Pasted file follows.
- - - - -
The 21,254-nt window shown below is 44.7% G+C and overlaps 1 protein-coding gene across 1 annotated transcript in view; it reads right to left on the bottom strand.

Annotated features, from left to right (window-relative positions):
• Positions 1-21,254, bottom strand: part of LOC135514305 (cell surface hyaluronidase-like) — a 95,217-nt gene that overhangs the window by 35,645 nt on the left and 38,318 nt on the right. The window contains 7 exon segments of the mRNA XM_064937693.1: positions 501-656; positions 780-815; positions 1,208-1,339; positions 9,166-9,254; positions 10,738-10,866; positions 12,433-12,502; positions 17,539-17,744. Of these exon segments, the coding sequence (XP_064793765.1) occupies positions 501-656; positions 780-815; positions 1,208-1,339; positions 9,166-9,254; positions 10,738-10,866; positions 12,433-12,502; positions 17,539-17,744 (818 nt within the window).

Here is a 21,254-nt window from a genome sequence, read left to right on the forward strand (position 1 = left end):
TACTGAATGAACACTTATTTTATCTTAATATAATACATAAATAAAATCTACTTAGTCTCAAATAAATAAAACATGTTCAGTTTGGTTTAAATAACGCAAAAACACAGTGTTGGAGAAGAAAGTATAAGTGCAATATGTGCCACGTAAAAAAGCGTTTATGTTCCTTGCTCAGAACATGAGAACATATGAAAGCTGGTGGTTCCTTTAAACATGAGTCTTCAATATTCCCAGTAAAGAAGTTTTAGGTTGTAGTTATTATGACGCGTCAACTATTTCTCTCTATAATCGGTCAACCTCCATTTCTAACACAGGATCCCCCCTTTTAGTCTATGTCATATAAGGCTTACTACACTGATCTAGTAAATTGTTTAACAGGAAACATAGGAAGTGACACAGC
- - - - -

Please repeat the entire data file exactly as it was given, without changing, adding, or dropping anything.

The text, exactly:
The 21,254-nt window shown below is 44.7% G+C and overlaps 1 protein-coding gene across 1 annotated transcript in view; it reads right to left on the bottom strand.

Annotated features, from left to right (window-relative positions):
• Positions 1-21,254, bottom strand: part of LOC135514305 (cell surface hyaluronidase-like) — a 95,217-nt gene that overhangs the window by 35,645 nt on the left and 38,318 nt on the right. The window contains 7 exon segments of the mRNA XM_064937693.1: positions 501-656; positions 780-815; positions 1,208-1,339; positions 9,166-9,254; positions 10,738-10,866; positions 12,433-12,502; positions 17,539-17,744. Of these exon segments, the coding sequence (XP_064793765.1) occupies positions 501-656; positions 780-815; positions 1,208-1,339; positions 9,166-9,254; positions 10,738-10,866; positions 12,433-12,502; positions 17,539-17,744 (818 nt within the window).

Here is a 21,254-nt window from a genome sequence, read left to right on the forward strand (position 1 = left end):
TACTGAATGAACACTTATTTTATCTTAATATAATACATAAATAAAATCTACTTAGTCTCAAATAAATAAAACATGTTCAGTTTGGTTTAAATAACGCAAAAACACAGTGTTGGAGAAGAAAGTATAAGTGCAATATGTGCCACGTAAAAAAGCGTTTATGTTCCTTGCTCAGAACATGAGAACATATGAAAGCTGGTGGTTCCTTTAAACATGAGTCTTCAATATTCCCAGTAAAGAAGTTTTAGGTTGTAGTTATTATGACGCGTCAACTATTTCTCTCTATAATCGGTCAACCTCCATTTCTAACACAGGATCCCCCCTTTTAGTCTATGTCATATAAGGCTTACTACACTGATCTAGTAAATTGTTTAACAGGAAACATAGGAAGTGACACAGC